27 Regulation of Radio ITU International Telecommunications Union Meets every few years. Sets International Frequency assignments. Assigns prefixes to countries. FCC Federal Communication Commission Set Frequency Assignments in US. Issues Licenses & Call Signs in US. Enforces Radio Laws in US. Requirement 2

28 Frequencies (One Hertz is cycle per second) DC Power AC Power Audio (Sound) LF MF HF or Shortwave VHF UHF Microwave Visible Light 0 Hertz (goes in one direction only) 60 Hertz (Hz) 100 Hz to 20 KHz ( ,000 Hz) kHz (30, ,000).3-3 MHz (300,000-3,000,000) 3-30 MHz (3,000,000-30,000,000) MHz (30,000, ,000,000) 300-3,000 MHz (well, you get the idea) Frequencies above 500 MHz THz (400,000, ,000,000 MHz) Requirement 3

29 So, what frequencies are assigned to whom? AM Broadcast Radio FM Broadcast Radio Short Wave Broadcast Television Broadcast CB Radio Police Radio Amateur Radio kHz MHz MHz Channel 2 = MHz 27 MHz MHz 3.5, 7.5, 10, 15, 20, 30, 50, 150 MHz 80, 40, 30, 20, 15, 10, 6, 2 meters Freq=C/meters C=300,000,000 or Freq (MHz)= 300/meters Requirement 3

30 Frequency - Measured in Hertz (kilohertz, megahertz, gigahertz) Wavelength – Measured in meters (cm). The Electromagnetic Spectrum Sound Long Radio Wavelengths Short Radio Wavelengths Microwaves

31 The Electromagnetic Spectrum Medium Frequency (MF) High Frequency (HF) Very High Frequency (VHF) Ultra High Frequency (UHF ) Requirement 3

32 . DRAW the Electromagnetic Spectrum MF HF VHF UHF MarineAM Broadcast 300 Khz3 Mhz Marine / Navigation 3 Mhz 30 Mhz 300 Mhz 30 Mhz 300 Mhz 3 Ghz WiFiUHF Ham 10m Ham VHF Ham FM BroadcastTV TVTV Air P/F Cellular Police/Fire International Shortwave Broadcast 6m Ham

33 Radio Merit Badge Boy Scouts of America Module 2 Electronics, Safety & Careers BSA National Radio Scouting Committee2012

34 Three modules – any order Module 1 – Intro To Radio Module 2 – Electronic Components & Safety Module 3 – Amateur Radio & Emergency Communications.. Class Format

35 4 – How Radio Carries Information 5a – Radio Schematic Diagrams 5a, 5b – Radio Block Diagrams 5c – Types of Electrical Circuits 5d – Electronic Components & Symbols 6 – Radio Safety 8 – Careers in Radio Key Topics in This Module

36 Modulation – Superimposing information (audio, data, video) onto a radio signal. Modulation Un-modulated radio carrierCarrier modulated with audio Requirement 4

37 How Do Radio Waves Carry Sounds or Information? FM AM PM Requirement 4

38 Continuous Wave (CW) The Oldest Digital Mode Works by simply turning the transmitter on and off in a pattern called Morse Code. Requirement 4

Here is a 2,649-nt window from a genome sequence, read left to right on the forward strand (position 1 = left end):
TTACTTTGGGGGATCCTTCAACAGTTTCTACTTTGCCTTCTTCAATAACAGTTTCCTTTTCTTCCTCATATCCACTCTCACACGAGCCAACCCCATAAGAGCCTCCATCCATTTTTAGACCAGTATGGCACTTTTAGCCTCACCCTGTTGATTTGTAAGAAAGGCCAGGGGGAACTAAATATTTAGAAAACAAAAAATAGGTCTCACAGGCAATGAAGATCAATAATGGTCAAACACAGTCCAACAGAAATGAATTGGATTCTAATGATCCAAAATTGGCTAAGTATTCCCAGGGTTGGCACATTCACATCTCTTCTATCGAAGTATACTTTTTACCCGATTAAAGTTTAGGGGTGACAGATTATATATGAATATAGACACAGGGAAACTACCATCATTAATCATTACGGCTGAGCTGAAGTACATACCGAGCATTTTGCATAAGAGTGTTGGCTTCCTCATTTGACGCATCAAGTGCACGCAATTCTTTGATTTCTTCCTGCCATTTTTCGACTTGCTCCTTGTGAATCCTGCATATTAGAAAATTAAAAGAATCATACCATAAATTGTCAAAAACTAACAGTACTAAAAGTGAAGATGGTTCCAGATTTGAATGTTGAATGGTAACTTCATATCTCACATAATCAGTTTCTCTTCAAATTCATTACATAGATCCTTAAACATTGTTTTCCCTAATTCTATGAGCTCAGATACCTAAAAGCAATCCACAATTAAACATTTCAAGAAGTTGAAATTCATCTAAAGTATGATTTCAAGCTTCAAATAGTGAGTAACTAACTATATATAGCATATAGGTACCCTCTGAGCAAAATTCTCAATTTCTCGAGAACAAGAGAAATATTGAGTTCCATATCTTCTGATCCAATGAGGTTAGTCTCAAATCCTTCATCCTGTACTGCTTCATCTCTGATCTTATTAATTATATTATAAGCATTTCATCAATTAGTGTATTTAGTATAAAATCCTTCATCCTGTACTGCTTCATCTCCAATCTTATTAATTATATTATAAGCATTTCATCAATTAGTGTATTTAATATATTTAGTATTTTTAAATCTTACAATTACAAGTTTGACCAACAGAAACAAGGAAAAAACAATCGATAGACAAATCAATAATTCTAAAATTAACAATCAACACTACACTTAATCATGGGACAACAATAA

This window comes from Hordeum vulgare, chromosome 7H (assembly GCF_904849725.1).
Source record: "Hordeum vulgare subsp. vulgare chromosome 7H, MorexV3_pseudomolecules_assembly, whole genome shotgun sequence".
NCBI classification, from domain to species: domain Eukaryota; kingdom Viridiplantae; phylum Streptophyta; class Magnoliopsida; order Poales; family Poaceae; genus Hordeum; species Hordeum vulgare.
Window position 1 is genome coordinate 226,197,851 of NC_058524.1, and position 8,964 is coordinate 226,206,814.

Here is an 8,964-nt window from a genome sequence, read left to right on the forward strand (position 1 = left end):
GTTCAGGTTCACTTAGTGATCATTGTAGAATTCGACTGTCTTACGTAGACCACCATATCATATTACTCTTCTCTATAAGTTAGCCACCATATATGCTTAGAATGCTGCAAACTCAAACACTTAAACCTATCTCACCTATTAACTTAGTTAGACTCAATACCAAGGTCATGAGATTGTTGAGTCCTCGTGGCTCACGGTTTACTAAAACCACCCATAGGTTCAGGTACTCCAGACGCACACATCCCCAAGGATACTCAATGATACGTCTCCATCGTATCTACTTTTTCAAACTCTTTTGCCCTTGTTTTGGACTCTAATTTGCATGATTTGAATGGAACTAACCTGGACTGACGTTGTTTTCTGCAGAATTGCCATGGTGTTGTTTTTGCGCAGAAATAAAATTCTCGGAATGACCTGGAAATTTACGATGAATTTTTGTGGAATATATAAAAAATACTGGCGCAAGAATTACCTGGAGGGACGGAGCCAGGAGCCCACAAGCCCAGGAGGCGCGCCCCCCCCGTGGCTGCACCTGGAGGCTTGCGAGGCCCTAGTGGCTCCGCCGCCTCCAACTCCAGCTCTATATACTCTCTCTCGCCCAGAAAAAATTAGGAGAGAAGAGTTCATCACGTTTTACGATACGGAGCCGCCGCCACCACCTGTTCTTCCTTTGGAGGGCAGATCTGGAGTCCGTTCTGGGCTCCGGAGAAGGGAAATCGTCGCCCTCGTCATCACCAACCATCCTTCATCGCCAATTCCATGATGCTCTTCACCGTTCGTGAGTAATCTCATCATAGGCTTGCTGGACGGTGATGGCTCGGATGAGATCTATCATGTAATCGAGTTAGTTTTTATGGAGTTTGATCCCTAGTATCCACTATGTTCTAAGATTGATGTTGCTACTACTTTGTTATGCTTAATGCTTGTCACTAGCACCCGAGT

39 CW or Morse Code No longer required to know, but still popular among ham radio operators. Needs less power and bandwidth than other modes. Requirement 4

40 . Modern Components Requirement 5d

41 .. Older Components Requirement 5d

42 .. Properties Resistor – opposes or resists current flow measured in ohms Capacitor – stores energy in electric field measured in farads Inductor – stores energy in a magnetic field measured in henries Record These In Your Workbook

43 Conductors conduct (carry) electricity. Most metals (gold, silver, aluminum, copper) Many liquids (water) Insulators insulate (dont carry) electricity. Air Most rubbers and plastics Most ceramics Wood and cloth (when dry and at low voltage) Conductors & Insulators

44 Direct Current (DC) – flows only one direction; produced by battery Alternating Current (AC) – flows in first one direction then another; found in our home electrical outlets.. Types of Electrical Current

45 Schematic Diagram Shows how to build a radio from components. Requirement 5

46 Voltage – electrical pressure (volts) Current – the flow of electricity through a circuit (amps) Power – the ability to do work (watts). Basic Electrical Terms

47 . Block Diagram vs. Schematic Audio Signal Pre Amp RF Oscillator Mixer Carrier Signal Final Amp Modulated RF Signal Block Diagram: Outlines the various functions within an electronic device InputOutput Schematic Diagram: Uses standard electrical symbols to describe an electrical circuit in detail LED flashlight + 3V Switch 120 ohm Radio Transmitter

48 Schematic Symbols FuseContains a thin wire which is made to melt which protects the rest of the circuit from damage if there is too much current from a short circuit. BatteryStores electric energy. ResistorResists the flow of electric current, reducing its flow. Variable resistor Like a regular resistor, but adjustable. For example, the volume knob on your stereo. Earth ground A connection between the equipment (radio) and the earth, usually through a copper pipe driven into the soil. Chassis ground A connection of the negative side of the electronic circuit to the chassis, or steel frame, of the equipment. Requirement 5 Represent Individual Electronic Parts (Components)

49 Schematic Symbols (cont.) Capacitor Gets and stores an electric charge. Lets alternating current (AC - like in your house) flow but stops direct current (DC - like from a battery). Variable capacitor Same as a regular capacitor, but adjustable. NPN transistor Amplifies a current. PNP transistor Amplifies a current. Inductor Also called a choke or coil, it works the opposite of a capacitor. It lets DC flow but stops AC. TubeA vacuum tube made of glass with wire filaments inside. Amplifies a current. It has been replaced by transistors in most home equipment, but is still found in some high power radio transmitters. Requirement 5